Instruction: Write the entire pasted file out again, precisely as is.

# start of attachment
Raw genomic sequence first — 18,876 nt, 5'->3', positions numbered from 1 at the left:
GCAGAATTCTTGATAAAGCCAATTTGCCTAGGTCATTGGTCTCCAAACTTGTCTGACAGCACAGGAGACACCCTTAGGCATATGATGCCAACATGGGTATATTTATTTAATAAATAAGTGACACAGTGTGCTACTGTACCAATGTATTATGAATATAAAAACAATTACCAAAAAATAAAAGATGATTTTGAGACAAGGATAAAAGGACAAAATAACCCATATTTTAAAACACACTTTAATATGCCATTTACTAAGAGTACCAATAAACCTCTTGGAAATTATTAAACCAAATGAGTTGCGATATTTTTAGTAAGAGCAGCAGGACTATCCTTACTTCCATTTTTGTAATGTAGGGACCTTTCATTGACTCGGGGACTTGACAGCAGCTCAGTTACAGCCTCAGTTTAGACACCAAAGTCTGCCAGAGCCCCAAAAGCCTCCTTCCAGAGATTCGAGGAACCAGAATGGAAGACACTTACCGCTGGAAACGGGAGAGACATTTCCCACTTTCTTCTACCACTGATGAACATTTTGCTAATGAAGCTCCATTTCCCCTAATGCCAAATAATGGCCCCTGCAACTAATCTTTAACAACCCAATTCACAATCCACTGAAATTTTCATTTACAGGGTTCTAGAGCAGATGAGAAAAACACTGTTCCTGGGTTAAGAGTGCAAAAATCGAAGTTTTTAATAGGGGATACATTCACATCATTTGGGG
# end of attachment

Raw genomic sequence first — 18,876 nt, 5'->3', positions numbered from 1 at the left:
GCAGAATTCTTGATAAAGCCAATTTGCCTAGGTCATTGGTCTCCAAACTTGTCTGACAGCACAGGAGACACCCTTAGGCATATGATGCCAACATGGGTATATTTATTTAATAAATAAGTGACACAGTGTGCTACTGTACCAATGTATTATGAATATAAAAACAATTACCAAAAAATAAAAGATGATTTTGAGACAAGGATAAAAGGACAAAATAACCCATATTTTAAAACACACTTTAATATGCCATTTACTAAGAGTACCAATAAACCTCTTGGAAATTATTAAACCAAATGAGTTGCGATATTTTTAGTAAGAGCAGCAGGACTATCCTTACTTCCATTTTTGTAATGTAGGGACCTTTCATTGACTCGGGGACTTGACAGCAGCTCAGTTACAGCCTCAGTTTAGACACCAAAGTCTGCCAGAGCCCCAAAAGCCTCCTTCCAGAGATTCGAGGAACCAGAATGGAAGACACTTACCGCTGGAAACGGGAGAGACATTTCCCACTTTCTTCTACCACTGATGAACATTTTGCTAATGAAGCTCCATTTCCCCTAATGCCAAATAATGGCCCCTGCAACTAATCTTTAACAACCCAATTCACAATCCACTGAAATTTTCATTTACAGGGTTCTAGAGCAGATGAGAAAAACACTGTTCCTGGGTTAAGAGTGCAAAAATCGAAGTTTTTAATAGGGGATACATTCACATCATTTGGGG